Fran Osseo-Asare deserves a big hand for all her work on raising awareness of African cooking in the United States. The author of Food Culture in Sub-Saharan Africa, Dr. Osseo-Asare, a sociologist, initiated a project aimed at collecting African cookbooks, along with TEDGLOBAL in Arusha, Tanzania in June, 2007.
One interesting post (among many) on Fran’s blog — “Giving Credit for African Cookbooks” — discusses Laurens van der Post (who wrote the African volume of the famed Time-Life cookbook series) and the obligations that cookbook authors have toward the people who provide them with recipes and other material for the books. Van der Post, apparently, did not recognize some of his informants as well as he should have.
Check out Fran’s blog — it’s worth many, many visits.
I recently watched a PBS special on Appalachia, and one of the experts interviewed said that when European diseases swept through Native American villages the destruction was of more than the material culture, the huts, etc.: the deaths of the adults meant the death of knowledge in those pre-literate societies. That comment made me realize that women carry cooking knowledge in their heads and often there is no written record of the way they cook, in part because of the wide-spread incidence of female illiteracy in much of the developing world. And the terrible toll wrought by AIDS-HIV in some African cultures resembles something similar to what happened so long ago in Appalachia among the Native Americans.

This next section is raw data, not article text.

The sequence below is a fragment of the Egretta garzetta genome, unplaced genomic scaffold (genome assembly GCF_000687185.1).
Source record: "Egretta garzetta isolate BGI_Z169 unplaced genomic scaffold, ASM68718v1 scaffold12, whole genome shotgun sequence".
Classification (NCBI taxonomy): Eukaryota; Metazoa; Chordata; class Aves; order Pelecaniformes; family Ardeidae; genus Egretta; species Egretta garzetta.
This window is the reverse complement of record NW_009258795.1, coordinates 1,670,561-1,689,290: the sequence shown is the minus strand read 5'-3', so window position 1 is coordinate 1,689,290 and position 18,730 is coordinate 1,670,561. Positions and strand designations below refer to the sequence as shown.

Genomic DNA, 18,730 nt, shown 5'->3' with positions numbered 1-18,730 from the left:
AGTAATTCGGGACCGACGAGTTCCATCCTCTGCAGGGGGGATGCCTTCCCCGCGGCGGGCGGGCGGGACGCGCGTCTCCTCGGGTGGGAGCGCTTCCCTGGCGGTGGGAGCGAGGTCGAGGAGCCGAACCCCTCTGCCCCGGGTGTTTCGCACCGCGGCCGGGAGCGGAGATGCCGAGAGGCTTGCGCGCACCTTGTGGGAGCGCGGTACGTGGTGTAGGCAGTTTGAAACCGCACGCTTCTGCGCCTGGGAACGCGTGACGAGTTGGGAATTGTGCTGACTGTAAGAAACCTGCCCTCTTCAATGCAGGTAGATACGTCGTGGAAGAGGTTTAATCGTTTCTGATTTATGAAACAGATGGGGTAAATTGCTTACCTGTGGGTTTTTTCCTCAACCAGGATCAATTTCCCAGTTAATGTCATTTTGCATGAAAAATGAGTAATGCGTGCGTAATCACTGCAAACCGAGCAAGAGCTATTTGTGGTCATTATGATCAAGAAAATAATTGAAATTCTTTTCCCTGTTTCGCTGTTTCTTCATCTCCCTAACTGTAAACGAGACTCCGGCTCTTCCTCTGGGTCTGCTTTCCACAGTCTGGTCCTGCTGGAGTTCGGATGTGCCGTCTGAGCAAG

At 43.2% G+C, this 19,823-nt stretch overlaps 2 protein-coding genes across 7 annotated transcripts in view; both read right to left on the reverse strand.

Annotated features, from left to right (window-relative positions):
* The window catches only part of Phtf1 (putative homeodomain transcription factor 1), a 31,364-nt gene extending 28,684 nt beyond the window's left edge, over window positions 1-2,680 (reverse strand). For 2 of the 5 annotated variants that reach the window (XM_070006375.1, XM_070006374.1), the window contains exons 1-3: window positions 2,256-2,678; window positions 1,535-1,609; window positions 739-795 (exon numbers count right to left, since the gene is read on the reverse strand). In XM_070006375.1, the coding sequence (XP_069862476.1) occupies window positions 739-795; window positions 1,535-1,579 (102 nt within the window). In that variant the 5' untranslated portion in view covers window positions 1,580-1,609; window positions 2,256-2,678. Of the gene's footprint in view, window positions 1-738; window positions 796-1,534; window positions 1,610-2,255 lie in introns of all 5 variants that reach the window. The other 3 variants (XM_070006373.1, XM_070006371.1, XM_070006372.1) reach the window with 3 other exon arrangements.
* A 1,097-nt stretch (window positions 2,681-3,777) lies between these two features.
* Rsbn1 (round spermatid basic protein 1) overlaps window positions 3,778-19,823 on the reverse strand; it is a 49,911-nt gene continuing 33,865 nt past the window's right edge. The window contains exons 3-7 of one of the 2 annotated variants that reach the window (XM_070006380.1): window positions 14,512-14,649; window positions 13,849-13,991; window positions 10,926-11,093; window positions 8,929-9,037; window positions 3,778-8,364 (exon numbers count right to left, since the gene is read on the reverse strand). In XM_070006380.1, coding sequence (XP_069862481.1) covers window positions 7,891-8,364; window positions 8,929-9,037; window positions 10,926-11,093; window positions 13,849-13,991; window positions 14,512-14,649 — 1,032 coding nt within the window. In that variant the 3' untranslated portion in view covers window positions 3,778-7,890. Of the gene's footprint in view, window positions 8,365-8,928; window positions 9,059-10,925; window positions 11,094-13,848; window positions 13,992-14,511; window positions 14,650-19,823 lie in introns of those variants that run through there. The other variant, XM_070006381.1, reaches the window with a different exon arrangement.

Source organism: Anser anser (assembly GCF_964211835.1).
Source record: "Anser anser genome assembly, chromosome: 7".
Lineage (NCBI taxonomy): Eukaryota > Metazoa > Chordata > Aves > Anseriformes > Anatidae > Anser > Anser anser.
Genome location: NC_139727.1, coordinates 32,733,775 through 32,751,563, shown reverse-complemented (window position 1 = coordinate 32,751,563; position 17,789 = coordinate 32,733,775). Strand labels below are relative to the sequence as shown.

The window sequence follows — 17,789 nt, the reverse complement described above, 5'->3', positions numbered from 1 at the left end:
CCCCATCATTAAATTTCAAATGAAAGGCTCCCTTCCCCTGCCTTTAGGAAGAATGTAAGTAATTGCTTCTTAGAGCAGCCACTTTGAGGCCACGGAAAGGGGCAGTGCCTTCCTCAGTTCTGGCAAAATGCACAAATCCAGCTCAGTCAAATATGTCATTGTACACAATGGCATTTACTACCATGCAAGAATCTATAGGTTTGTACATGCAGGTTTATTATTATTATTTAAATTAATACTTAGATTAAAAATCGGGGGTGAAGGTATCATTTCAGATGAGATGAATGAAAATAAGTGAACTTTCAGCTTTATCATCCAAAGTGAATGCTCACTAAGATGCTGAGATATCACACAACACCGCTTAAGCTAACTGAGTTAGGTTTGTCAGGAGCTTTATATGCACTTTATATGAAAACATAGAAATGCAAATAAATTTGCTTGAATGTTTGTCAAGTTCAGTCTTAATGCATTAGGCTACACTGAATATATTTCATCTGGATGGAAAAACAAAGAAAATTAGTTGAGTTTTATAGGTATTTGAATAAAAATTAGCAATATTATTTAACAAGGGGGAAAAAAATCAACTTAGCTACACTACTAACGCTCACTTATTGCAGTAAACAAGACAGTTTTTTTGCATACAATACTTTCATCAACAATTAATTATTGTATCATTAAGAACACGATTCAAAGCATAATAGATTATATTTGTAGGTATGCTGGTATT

Sorrowfully, knowledge of cooking is being lost along with all the lives in Africa, too.
All the more reason to applaud and support the African Cookbook Project …
© 2009 C. Bertelsen
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